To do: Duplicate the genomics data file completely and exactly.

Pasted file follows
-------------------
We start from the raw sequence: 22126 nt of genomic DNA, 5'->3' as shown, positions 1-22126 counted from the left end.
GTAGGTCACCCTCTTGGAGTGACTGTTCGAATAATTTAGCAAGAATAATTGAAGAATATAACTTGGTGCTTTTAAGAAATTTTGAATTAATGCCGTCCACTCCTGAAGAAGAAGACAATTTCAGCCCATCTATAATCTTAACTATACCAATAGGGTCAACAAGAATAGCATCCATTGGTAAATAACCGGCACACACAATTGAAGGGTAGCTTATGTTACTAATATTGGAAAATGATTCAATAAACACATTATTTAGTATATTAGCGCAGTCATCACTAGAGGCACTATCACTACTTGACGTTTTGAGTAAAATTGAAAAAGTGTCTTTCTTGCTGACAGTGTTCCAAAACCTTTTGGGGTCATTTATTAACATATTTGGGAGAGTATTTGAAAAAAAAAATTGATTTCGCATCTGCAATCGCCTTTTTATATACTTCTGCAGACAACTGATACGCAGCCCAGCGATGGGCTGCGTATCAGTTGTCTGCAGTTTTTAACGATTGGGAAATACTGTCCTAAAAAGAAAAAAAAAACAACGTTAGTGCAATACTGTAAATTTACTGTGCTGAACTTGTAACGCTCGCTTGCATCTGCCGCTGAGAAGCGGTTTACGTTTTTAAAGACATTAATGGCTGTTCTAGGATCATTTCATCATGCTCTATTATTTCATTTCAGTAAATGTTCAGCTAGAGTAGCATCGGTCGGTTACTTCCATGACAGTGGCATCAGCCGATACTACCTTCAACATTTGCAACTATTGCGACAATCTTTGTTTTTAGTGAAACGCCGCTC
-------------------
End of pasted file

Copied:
We start from the raw sequence: 22126 nt of genomic DNA, 5'->3' as shown, positions 1-22126 counted from the left end.
GTAGGTCACCCTCTTGGAGTGACTGTTCGAATAATTTAGCAAGAATAATTGAAGAATATAACTTGGTGCTTTTAAGAAATTTTGAATTAATGCCGTCCACTCCTGAAGAAGAAGACAATTTCAGCCCATCTATAATCTTAACTATACCAATAGGGTCAACAAGAATAGCATCCATTGGTAAATAACCGGCACACACAATTGAAGGGTAGCTTATGTTACTAATATTGGAAAATGATTCAATAAACACATTATTTAGTATATTAGCGCAGTCATCACTAGAGGCACTATCACTACTTGACGTTTTGAGTAAAATTGAAAAAGTGTCTTTCTTGCTGACAGTGTTCCAAAACCTTTTGGGGTCATTTATTAACATATTTGGGAGAGTATTTGAAAAAAAAAATTGATTTCGCATCTGCAATCGCCTTTTTATATACTTCTGCAGACAACTGATACGCAGCCCAGCGATGGGCTGCGTATCAGTTGTCTGCAGTTTTTAACGATTGGGAAATACTGTCCTAAAAAGAAAAAAAAAACAACGTTAGTGCAATACTGTAAATTTACTGTGCTGAACTTGTAACGCTCGCTTGCATCTGCCGCTGAGAAGCGGTTTACGTTTTTAAAGACATTAATGGCTGTTCTAGGATCATTTCATCATGCTCTATTATTTCATTTCAGTAAATGTTCAGCTAGAGTAGCATCGGTCGGTTACTTCCATGACAGTGGCATCAGCCGATACTACCTTCAACATTTGCAACTATTGCGACAATCTTTGTTTTTAGTGAAACGCCGCTC